How does the use of smartphones change for new mothers? : a pre- and postpartum, matched-controlled observational design (2020)
Type of ContentTheses / Dissertations
Thesis DisciplineHealth Sciences
Degree NameMaster of Health Sciences
PublisherUniversity of Canterbury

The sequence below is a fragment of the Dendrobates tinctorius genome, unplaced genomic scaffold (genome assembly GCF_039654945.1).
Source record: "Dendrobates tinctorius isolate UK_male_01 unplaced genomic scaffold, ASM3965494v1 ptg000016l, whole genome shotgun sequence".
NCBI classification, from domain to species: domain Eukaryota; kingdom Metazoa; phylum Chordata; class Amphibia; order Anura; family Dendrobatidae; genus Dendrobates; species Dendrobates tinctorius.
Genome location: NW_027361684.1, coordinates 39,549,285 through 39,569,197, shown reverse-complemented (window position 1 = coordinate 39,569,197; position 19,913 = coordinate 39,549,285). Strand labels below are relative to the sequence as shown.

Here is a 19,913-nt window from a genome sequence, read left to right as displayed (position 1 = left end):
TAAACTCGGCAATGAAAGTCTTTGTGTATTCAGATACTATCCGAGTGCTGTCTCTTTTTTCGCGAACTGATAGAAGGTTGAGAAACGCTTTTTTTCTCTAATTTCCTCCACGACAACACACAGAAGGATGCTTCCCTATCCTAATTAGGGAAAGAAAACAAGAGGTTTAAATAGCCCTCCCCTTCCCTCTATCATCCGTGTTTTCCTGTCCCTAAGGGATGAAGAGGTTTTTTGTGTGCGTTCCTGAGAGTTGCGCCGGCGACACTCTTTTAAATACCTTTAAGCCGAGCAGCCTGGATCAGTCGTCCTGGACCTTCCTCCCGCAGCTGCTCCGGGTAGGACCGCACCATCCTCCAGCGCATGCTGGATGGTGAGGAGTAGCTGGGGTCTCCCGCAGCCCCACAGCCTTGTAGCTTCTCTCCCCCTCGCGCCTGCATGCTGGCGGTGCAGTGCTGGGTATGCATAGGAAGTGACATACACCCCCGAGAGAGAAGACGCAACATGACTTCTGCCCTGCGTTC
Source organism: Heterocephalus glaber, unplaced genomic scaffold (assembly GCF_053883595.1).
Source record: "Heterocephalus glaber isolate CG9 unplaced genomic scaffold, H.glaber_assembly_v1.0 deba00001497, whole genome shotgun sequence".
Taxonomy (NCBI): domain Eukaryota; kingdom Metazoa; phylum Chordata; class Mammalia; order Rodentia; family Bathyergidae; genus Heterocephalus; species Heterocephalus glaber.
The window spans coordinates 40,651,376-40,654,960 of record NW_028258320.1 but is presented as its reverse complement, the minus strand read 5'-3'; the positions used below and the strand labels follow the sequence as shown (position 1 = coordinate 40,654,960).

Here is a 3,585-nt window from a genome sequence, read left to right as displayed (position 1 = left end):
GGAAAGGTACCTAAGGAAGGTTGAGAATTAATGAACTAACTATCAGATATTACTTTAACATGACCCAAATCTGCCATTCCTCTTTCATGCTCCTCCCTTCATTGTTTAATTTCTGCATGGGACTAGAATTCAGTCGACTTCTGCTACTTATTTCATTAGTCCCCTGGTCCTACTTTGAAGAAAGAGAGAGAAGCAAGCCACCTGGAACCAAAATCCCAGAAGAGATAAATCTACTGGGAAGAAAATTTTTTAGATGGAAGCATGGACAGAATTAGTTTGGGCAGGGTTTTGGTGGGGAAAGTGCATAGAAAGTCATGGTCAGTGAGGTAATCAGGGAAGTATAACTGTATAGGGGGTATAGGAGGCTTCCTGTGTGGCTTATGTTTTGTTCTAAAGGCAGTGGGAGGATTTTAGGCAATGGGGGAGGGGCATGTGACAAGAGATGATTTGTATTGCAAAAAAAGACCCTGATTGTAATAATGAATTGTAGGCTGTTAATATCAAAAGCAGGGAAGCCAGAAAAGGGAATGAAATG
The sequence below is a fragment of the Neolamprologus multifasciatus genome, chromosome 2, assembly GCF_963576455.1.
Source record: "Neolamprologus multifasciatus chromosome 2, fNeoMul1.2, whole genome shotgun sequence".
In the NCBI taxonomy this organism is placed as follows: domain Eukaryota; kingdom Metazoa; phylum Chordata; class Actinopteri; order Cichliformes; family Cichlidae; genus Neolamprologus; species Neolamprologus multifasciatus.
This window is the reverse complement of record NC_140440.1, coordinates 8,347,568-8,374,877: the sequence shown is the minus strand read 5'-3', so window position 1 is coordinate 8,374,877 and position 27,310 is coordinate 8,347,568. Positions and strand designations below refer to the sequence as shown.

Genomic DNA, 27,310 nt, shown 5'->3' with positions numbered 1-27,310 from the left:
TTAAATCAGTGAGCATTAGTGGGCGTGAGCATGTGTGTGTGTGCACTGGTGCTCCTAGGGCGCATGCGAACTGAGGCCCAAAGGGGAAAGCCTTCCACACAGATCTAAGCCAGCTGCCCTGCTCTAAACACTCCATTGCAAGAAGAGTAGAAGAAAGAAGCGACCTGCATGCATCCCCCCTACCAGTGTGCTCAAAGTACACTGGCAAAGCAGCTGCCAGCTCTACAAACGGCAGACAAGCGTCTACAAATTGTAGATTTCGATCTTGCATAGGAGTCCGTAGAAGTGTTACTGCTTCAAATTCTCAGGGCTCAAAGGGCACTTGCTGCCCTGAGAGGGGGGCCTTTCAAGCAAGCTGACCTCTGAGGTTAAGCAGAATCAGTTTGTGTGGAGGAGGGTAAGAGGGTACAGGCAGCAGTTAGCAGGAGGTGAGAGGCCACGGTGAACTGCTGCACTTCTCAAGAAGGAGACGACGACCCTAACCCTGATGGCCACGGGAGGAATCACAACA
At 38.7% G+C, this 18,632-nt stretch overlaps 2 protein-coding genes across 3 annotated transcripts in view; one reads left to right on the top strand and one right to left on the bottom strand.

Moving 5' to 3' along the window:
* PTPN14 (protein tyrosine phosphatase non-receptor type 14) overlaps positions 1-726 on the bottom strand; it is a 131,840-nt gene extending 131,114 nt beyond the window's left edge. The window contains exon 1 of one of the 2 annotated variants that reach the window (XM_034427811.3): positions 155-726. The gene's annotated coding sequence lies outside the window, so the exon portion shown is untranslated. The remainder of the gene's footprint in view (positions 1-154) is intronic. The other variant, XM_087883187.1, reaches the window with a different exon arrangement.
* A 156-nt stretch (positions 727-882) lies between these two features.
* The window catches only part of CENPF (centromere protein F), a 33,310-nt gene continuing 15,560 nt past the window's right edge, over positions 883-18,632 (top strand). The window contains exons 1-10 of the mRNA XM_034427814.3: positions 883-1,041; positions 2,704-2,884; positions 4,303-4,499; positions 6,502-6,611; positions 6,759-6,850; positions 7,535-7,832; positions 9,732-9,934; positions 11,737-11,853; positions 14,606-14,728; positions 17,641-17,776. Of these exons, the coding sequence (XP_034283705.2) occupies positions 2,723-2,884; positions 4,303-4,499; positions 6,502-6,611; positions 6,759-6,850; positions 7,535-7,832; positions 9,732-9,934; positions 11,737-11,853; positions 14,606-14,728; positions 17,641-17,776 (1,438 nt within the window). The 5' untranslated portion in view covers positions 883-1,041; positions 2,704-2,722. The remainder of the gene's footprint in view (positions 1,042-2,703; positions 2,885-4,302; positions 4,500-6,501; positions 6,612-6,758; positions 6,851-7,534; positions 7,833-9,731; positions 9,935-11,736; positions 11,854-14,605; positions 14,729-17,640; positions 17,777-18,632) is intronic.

Today’s adults are likely to use smartphones, which are pervasive in their abundance and persuasive in their design. Using a smartphone while caring for infants is associated with suboptimal outcomes for the parent/child relationship, and therefore child development. There has been an absence of empirical information about the extent to which mothers’ smartphone use reflects an understanding of potential harm, and whether their smartphone perceptions, intentions and behaviours change at the transition to parenthood. To address this question, we used a pre- and post-partum, matched-controlled observational design, in which first time mothers (n=65) and their nominated “research buddies (RB)” (n=29) were surveyed and used a screen-time tracking app (Moment) for seven days. Data were gathered during the final trimester of pregnancy, and again at 6-8 weeks postpartum. Pregnant women and RB had mean phone use of 205 and 198 minutes/day (range: 37-562 mins/day, 61-660 minutes/day), respectively. Pregnant women and RB had mean daily phone pickups of 53 and 54 (range: 2-223 pickups/day, 5-142 pickups/day) respectively. After child birth, both groups saw increases in both measures, the new mothers’ time on device increase was statistically significant (p<0.001), as was the RB pickup increase (p=0.04). These measured increases are in contrast to a reduction in both groups’ scores on the Mobile Phone Problem Use Scale, 10 question version (MPPUS-10), a self-report scale designed to assess problematic use or overuse of the smartphone. For the new mothers, the average matched MPPUS-10 score reduced by 4 points (95% CI: -7, -1) after the child’s birth, a difference that was statistically significant (p=0.008). This suggests that women’s perceptions of their smartphone differed from their objectively measured use. These findings, along with other results from the survey, reinforce calls by other researchers regarding the need for guidelines for new parents about limiting smartphone use in the presence of infants. This thesis includes this call for guidelines as part of a suite of recommendations to support new mothers in enjoying the benefits of smartphone use while minimising the potential for harm to the parent/infant relationship, and therefore to child development.
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